REL 334 J – Monotheisms: Jewish, Christian and Muslim, 4 credits. A1 or A2 (2013-2014). This course is a study of Jewish, Christian and Muslim religions through introductory texts as well as the Hebrew Bible, the New Testament and the Qur’an. Classroom work will focus on beliefs and faith; acts and rituals; history and tradition; persons and lives; and structures and themes. Theories and methods will be used to engage in the comparative study of religion. Prerequisite: REL 100 – Christianity and Religious Diversity
REL 338 J – Religions of East Asia, 4 credits. E1 or E2. This course is an introduction to two or more of the major religious traditions of East Asia, focusing on the history, ideas and practices of these religions. The student will consider ways in which members of these traditions view themselves, society and the world. This course also provides an introduction to theories and methods for the comparative study of religion. Prerequisite: REL 100 – Christianity and Religious Diversity
REL 339 J, G – World Christianity, 4 credits. E1 or E2. This course looks at the current manifestation of Christianity as a global religion in its diversity and complexity, studying the most important contemporary developments in Christianity around the globe (outside the North Atlantic). These developments are considered, first, as social (religious) phenomena, which need to be studied in relation to local (and sometimes global) political, historical, economic, social and religious factors. Yet the course also engages specifically Christian theological questions that arise from the development of Christianity as a global yet diverse reality. Prerequisite: REL 100 – Christianity and Religious Diversity
REL 382 J, G – Religion and the Body, 4 credits. E1 or E2. This course explores the role of the human body in world religions (especially Buddhism but also Hinduism, Christianity, Taoism, Islam and indigenous religions) and in contemporary American culture. It examines the ambiguity of the body in these contexts: its function as both an obstacle and a vehicle on the path toward spiritual growth and well-being. This ambiguity raises a number of interesting questions about the relationship between “mind,” “body” and “spirit,” and students will explore these questions not only through assigned readings, papers and discussions but also through the study of Aikido, a Japanese martial art that emphasizes the neutralization of aggressive force through non-destructive resolutions. Students who enroll in this course must sign up for PED 112, which meets Monday and Wednesday evenings for an hour throughout the semester. Aikido training instills a sense of personal and social responsibility, which students will engage through a service-learning project. Prerequisite: REL 100 – Christianity and Religious Diversity
REL 384 J – Exploring Islam, 4 credits. E1 or E2. This is an introductory course in classical Islamic history and tradition. It will examine the social, political and cultural environment, as well as the key figures and defining events, of the formative period of Islam (seventh to ninth centuries), before exploring the various dimensions of the Islamic tradition as articulated by some of the most influential Muslim authorities. While the focus of this course is on the classical period, it will frequently refer to modern Islam in terms of both continuations and ruptures, thereby illuminating the unique promise and predicament of contemporary Islam. Prerequisite: REL 100 – Christianity and Religious Diversity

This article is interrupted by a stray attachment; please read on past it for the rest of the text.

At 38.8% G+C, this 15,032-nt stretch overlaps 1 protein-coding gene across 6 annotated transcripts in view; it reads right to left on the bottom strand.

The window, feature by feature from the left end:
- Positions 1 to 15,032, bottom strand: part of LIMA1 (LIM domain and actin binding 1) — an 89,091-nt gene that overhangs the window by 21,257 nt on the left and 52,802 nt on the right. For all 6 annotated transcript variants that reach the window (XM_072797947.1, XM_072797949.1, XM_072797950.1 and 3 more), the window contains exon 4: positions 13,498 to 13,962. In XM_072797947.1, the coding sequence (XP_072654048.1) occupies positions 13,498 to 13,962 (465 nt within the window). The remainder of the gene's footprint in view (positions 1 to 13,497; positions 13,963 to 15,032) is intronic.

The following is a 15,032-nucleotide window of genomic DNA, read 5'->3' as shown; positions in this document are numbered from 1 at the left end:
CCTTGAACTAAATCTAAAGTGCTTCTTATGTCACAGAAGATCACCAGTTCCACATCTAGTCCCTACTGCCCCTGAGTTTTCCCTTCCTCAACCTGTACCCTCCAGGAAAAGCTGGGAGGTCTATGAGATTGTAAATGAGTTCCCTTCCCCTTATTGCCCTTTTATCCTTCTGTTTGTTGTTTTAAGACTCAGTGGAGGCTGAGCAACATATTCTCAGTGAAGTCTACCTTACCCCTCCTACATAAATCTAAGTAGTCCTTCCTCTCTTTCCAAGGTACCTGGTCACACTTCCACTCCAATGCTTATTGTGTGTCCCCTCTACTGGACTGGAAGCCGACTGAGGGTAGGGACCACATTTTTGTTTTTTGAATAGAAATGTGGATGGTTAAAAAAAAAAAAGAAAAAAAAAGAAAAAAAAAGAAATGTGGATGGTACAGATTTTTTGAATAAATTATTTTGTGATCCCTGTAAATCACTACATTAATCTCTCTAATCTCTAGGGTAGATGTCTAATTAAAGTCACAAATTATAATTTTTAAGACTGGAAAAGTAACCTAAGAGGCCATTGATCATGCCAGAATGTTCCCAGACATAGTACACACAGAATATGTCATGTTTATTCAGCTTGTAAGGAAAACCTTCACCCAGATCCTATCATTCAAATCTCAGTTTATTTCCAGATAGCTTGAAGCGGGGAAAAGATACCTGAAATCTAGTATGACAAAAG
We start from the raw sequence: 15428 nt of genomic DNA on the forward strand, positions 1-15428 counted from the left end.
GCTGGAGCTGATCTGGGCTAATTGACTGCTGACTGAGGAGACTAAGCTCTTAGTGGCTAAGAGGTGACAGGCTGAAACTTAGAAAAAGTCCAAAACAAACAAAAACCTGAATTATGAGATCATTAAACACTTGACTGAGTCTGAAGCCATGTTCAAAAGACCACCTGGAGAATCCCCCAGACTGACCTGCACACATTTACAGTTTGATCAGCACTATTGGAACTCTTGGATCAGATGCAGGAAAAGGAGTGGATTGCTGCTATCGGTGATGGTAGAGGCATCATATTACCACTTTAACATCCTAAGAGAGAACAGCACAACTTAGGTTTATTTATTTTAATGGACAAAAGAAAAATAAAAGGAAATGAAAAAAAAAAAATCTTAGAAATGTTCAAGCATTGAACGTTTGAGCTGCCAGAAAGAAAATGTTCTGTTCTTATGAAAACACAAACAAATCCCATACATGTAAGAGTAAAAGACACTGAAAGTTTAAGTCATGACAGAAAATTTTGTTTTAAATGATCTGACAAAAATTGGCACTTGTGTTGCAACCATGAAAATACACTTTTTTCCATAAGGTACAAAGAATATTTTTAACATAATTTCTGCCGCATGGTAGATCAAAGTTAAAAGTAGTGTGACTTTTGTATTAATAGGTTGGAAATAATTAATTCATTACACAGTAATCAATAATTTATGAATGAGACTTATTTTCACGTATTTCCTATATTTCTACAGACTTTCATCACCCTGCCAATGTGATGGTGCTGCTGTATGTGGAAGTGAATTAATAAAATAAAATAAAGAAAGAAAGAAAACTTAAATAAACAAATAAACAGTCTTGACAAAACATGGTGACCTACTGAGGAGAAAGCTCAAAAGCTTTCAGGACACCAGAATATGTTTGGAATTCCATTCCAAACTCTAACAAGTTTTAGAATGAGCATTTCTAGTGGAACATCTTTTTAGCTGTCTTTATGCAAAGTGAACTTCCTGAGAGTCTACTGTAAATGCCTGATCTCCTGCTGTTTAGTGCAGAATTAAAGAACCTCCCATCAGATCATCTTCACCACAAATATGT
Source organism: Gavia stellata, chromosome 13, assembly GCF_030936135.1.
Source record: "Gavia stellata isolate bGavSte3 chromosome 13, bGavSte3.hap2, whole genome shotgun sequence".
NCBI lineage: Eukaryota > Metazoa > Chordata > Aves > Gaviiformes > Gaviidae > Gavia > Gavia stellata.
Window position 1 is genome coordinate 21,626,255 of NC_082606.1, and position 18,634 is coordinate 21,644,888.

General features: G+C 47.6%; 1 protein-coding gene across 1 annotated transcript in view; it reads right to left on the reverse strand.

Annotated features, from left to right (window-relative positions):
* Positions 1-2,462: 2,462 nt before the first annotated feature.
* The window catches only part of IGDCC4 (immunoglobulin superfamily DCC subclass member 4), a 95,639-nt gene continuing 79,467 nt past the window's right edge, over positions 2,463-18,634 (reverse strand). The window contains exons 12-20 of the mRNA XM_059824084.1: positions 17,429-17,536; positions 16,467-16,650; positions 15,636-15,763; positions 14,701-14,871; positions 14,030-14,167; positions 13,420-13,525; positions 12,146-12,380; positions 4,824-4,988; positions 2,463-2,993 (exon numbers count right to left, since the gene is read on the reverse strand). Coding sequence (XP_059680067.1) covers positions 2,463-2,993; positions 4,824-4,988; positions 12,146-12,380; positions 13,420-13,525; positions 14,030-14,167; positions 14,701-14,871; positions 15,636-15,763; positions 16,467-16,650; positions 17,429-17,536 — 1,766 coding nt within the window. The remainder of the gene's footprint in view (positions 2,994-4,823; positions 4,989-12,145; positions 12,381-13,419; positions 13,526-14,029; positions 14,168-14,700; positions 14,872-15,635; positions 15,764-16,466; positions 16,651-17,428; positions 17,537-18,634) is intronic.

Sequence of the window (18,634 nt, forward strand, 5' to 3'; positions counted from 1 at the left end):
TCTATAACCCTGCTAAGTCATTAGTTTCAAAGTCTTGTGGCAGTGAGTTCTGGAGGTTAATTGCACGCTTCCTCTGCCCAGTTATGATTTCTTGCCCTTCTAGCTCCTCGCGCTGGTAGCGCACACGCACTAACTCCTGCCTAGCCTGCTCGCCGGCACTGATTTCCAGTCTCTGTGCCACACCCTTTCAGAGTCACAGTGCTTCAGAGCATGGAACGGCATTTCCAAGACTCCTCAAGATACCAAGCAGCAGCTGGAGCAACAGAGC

REL 386 J – Religion in the Postcolonial World, 4 credits. E1 or E2. This course focuses on the role of religious traditions, communities, and leaderships during and after colonial rule with specific attention to the role of religion in the exercise and resistance of colonial power and postcolonial construction of national identity. The course considers how religions have been (re)constructed in the context of colonial encounters and postcolonial nationalism, and how religions are affecting postcolonial developments such as nation-building, economic development, regional stability and ethnic relationships. Close attention is also given to the interaction between religions in the colonial/postcolonial context, as well as the relationships between religious and other social identities, such as ethnicity, gender, race and class/caste. Prerequisite: REL 100 – Christianity and Religious Diversity
REL 387 J – Religions of India, 4 credits. E1 or E2. This course provides an introduction to two or more of the major religious traditions in India. Students will consider the many ways in which these religions have attempted to understand the nature of the world, the divine, human society and the place of the individual therein. Utilizing the theories and methods appropriate for the comparative study of religion, students will learn about the resources that each tradition provides for the construction of meaning, value and a moral vision. Prerequisite: REL 100 – Christianity and Religious Diversity